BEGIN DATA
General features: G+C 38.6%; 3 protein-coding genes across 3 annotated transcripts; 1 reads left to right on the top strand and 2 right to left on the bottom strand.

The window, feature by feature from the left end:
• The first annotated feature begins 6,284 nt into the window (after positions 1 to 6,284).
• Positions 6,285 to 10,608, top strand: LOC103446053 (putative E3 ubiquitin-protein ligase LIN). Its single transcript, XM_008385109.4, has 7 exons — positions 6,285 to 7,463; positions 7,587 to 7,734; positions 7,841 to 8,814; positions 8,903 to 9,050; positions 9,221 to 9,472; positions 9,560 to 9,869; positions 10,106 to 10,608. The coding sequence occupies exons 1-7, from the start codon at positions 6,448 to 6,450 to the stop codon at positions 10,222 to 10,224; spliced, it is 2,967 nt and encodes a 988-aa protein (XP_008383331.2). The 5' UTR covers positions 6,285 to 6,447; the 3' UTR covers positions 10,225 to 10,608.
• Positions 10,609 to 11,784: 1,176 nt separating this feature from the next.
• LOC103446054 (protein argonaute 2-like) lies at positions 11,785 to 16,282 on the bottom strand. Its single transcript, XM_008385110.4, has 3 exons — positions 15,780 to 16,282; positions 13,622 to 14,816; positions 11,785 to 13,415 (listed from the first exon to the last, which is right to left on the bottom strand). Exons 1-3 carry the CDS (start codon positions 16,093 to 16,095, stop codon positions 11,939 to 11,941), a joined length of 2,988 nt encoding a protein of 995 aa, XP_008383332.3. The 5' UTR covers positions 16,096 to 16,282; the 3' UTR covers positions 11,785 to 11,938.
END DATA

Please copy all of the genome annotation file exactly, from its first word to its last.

General features: G+C 38.6%; 3 protein-coding genes across 3 annotated transcripts; 1 reads left to right on the top strand and 2 right to left on the bottom strand.

The window, feature by feature from the left end:
• The first annotated feature begins 6,284 nt into the window (after positions 1 to 6,284).
• Positions 6,285 to 10,608, top strand: LOC103446053 (putative E3 ubiquitin-protein ligase LIN). Its single transcript, XM_008385109.4, has 7 exons — positions 6,285 to 7,463; positions 7,587 to 7,734; positions 7,841 to 8,814; positions 8,903 to 9,050; positions 9,221 to 9,472; positions 9,560 to 9,869; positions 10,106 to 10,608. The coding sequence occupies exons 1-7, from the start codon at positions 6,448 to 6,450 to the stop codon at positions 10,222 to 10,224; spliced, it is 2,967 nt and encodes a 988-aa protein (XP_008383331.2). The 5' UTR covers positions 6,285 to 6,447; the 3' UTR covers positions 10,225 to 10,608.
• Positions 10,609 to 11,784: 1,176 nt separating this feature from the next.
• LOC103446054 (protein argonaute 2-like) lies at positions 11,785 to 16,282 on the bottom strand. Its single transcript, XM_008385110.4, has 3 exons — positions 15,780 to 16,282; positions 13,622 to 14,816; positions 11,785 to 13,415 (listed from the first exon to the last, which is right to left on the bottom strand). Exons 1-3 carry the CDS (start codon positions 16,093 to 16,095, stop codon positions 11,939 to 11,941), a joined length of 2,988 nt encoding a protein of 995 aa, XP_008383332.3. The 5' UTR covers positions 16,096 to 16,282; the 3' UTR covers positions 11,785 to 11,938.